At the unveiling of the iPad in San Francisco, Apple CEO Steve Jobs made it very clear that Apple should indeed be considered a manufacturer of mobile devices. In fact, he compared Apple’s business to the biggest mobile OEMs working in the industry today.
“By revenue,” Jobs said, “Apple is now the largest mobile devices company in the world. Bigger than Sony, Samsung, and by revenue, even bigger than Nokia.”
It’s probably no surprise that Tim Cook, Apple’s COO, reiterated those sentiments at Goldman Sachs’ technology conference in San Francisco yesterday afternoon.
“Yes, you should definitely look at Apple as a mobile device company,” Cook said, according to a live blog of the event from The Wall Street Journal. “We believe we are uniquely positioned for success in the mobile world because we can seamlessly integrate hardware and software.”
The ability to “seamlessly integrate hardware and software” has a lot to do with Apple’s ability to control its projects. The iPad was yet another demonstration of the lengths to which Apple will go in order to specify every aspect of its devices. The iPad features Apple’s own silicon in the form of the A4 processor.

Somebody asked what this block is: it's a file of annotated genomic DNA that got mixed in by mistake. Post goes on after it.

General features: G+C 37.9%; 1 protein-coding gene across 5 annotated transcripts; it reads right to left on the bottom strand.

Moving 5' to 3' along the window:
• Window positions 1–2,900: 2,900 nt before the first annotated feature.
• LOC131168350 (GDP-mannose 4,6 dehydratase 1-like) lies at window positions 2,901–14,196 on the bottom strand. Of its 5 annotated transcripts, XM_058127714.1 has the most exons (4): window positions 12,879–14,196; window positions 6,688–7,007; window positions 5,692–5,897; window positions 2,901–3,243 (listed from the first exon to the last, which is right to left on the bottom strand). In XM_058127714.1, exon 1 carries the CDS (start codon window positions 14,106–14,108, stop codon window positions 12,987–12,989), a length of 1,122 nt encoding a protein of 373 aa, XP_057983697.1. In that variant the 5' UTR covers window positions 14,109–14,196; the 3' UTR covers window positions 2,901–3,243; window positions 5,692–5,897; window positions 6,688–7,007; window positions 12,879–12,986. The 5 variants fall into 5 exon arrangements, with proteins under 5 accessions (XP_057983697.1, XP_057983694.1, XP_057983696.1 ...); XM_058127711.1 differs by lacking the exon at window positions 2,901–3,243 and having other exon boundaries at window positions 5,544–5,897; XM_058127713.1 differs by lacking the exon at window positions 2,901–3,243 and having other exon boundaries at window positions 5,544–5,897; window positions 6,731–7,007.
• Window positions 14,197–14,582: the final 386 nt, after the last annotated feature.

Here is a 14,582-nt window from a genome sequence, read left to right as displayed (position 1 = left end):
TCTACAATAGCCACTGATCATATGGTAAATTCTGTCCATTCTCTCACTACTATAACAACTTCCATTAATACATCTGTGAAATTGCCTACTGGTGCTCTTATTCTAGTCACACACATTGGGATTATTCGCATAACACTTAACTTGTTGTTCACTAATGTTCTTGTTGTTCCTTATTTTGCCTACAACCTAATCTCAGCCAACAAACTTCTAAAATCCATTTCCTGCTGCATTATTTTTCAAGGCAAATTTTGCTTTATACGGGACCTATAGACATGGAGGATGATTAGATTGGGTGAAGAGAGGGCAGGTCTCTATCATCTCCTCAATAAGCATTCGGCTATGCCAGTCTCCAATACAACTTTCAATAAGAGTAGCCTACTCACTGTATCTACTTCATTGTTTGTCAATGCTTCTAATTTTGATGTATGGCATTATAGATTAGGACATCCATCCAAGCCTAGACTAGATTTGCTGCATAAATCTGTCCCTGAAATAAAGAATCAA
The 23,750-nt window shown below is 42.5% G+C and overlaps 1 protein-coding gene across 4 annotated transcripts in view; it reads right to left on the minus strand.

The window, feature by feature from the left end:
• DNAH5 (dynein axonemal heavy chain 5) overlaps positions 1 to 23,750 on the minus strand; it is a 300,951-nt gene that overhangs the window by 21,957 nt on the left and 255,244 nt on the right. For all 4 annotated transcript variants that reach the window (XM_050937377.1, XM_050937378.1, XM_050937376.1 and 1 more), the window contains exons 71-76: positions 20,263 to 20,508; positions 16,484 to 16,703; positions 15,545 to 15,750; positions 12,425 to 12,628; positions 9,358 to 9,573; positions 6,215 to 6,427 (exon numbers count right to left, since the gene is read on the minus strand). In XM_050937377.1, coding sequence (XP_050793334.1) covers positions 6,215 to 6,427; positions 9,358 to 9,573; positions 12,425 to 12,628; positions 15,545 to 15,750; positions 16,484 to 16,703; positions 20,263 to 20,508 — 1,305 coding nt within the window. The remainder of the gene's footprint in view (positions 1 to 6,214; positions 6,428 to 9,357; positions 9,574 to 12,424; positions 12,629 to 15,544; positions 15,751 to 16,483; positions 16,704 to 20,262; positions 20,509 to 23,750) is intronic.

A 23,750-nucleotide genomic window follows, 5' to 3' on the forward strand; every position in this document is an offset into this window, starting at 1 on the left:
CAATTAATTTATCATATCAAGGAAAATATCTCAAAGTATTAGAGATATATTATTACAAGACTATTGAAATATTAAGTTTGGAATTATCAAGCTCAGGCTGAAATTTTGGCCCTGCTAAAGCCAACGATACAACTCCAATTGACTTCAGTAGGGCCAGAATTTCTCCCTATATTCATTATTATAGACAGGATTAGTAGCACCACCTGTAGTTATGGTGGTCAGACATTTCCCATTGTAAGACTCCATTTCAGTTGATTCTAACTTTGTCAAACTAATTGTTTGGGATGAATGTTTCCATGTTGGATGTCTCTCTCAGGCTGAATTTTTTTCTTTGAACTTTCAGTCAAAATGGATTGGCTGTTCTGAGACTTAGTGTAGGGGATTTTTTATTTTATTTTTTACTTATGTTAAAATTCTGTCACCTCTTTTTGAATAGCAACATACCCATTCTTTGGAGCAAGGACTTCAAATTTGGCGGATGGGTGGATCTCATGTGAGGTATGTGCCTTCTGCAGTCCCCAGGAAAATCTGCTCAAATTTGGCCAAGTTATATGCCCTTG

Cook said that Apple keeps things simple in order that it can put all of its creative energy behind a narrow product line, which he says doesn’t affect the company’s bottom line. “The tables you are sitting at today, you could probably put every product on it that Apple makes, yet Apple’s revenue last year was $40 billion. I think the only other companies that can say that are the oil companies.”
While Cook’s comments weren’t exactly breaking news, they did offer insight into the way Apple views itself going forward, which is to say as a bona fide manufacturer of mobile devices.